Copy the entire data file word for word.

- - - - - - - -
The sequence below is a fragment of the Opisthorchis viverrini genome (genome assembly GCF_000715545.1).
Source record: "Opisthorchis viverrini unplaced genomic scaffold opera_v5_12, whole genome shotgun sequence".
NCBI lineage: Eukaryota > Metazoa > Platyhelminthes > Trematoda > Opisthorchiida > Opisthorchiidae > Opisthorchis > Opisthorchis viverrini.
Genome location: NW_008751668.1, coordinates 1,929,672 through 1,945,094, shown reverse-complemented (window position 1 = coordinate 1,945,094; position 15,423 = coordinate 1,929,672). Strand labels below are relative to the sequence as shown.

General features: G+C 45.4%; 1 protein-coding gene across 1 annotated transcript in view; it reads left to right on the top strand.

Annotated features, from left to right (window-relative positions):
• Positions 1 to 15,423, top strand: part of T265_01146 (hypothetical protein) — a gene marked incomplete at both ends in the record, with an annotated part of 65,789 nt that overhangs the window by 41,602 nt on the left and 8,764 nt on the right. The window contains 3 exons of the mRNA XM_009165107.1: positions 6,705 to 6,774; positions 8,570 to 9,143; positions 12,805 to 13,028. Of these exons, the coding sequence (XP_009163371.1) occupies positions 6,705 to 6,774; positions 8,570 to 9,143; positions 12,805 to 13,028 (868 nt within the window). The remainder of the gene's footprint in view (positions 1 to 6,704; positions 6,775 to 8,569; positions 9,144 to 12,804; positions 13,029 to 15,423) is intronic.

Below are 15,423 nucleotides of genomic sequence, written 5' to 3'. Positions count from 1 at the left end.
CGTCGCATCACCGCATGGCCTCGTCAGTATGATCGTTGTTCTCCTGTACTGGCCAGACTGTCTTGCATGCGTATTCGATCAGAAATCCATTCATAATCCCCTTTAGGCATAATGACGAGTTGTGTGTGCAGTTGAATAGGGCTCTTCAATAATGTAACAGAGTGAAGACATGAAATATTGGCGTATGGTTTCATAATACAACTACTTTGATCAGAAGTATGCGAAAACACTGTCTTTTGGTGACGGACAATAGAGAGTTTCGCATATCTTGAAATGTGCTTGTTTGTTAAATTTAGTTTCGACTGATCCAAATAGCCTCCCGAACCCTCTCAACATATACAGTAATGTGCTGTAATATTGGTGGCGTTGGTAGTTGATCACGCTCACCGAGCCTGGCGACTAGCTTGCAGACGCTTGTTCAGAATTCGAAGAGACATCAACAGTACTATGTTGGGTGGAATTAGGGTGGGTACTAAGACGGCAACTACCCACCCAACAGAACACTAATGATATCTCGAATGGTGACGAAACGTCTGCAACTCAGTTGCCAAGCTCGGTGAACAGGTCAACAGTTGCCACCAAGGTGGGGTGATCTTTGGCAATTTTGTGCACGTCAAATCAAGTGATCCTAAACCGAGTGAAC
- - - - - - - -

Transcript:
The sequence below is a fragment of the Opisthorchis viverrini genome (genome assembly GCF_000715545.1).
Source record: "Opisthorchis viverrini unplaced genomic scaffold opera_v5_12, whole genome shotgun sequence".
NCBI lineage: Eukaryota > Metazoa > Platyhelminthes > Trematoda > Opisthorchiida > Opisthorchiidae > Opisthorchis > Opisthorchis viverrini.
Genome location: NW_008751668.1, coordinates 1,929,672 through 1,945,094, shown reverse-complemented (window position 1 = coordinate 1,945,094; position 15,423 = coordinate 1,929,672). Strand labels below are relative to the sequence as shown.

General features: G+C 45.4%; 1 protein-coding gene across 1 annotated transcript in view; it reads left to right on the top strand.

Annotated features, from left to right (window-relative positions):
• Positions 1 to 15,423, top strand: part of T265_01146 (hypothetical protein) — a gene marked incomplete at both ends in the record, with an annotated part of 65,789 nt that overhangs the window by 41,602 nt on the left and 8,764 nt on the right. The window contains 3 exons of the mRNA XM_009165107.1: positions 6,705 to 6,774; positions 8,570 to 9,143; positions 12,805 to 13,028. Of these exons, the coding sequence (XP_009163371.1) occupies positions 6,705 to 6,774; positions 8,570 to 9,143; positions 12,805 to 13,028 (868 nt within the window). The remainder of the gene's footprint in view (positions 1 to 6,704; positions 6,775 to 8,569; positions 9,144 to 12,804; positions 13,029 to 15,423) is intronic.

Below are 15,423 nucleotides of genomic sequence, written 5' to 3'. Positions count from 1 at the left end.
CGTCGCATCACCGCATGGCCTCGTCAGTATGATCGTTGTTCTCCTGTACTGGCCAGACTGTCTTGCATGCGTATTCGATCAGAAATCCATTCATAATCCCCTTTAGGCATAATGACGAGTTGTGTGTGCAGTTGAATAGGGCTCTTCAATAATGTAACAGAGTGAAGACATGAAATATTGGCGTATGGTTTCATAATACAACTACTTTGATCAGAAGTATGCGAAAACACTGTCTTTTGGTGACGGACAATAGAGAGTTTCGCATATCTTGAAATGTGCTTGTTTGTTAAATTTAGTTTCGACTGATCCAAATAGCCTCCCGAACCCTCTCAACATATACAGTAATGTGCTGTAATATTGGTGGCGTTGGTAGTTGATCACGCTCACCGAGCCTGGCGACTAGCTTGCAGACGCTTGTTCAGAATTCGAAGAGACATCAACAGTACTATGTTGGGTGGAATTAGGGTGGGTACTAAGACGGCAACTACCCACCCAACAGAACACTAATGATATCTCGAATGGTGACGAAACGTCTGCAACTCAGTTGCCAAGCTCGGTGAACAGGTCAACAGTTGCCACCAAGGTGGGGTGATCTTTGGCAATTTTGTGCACGTCAAATCAAGTGATCCTAAACCGAGTGAAC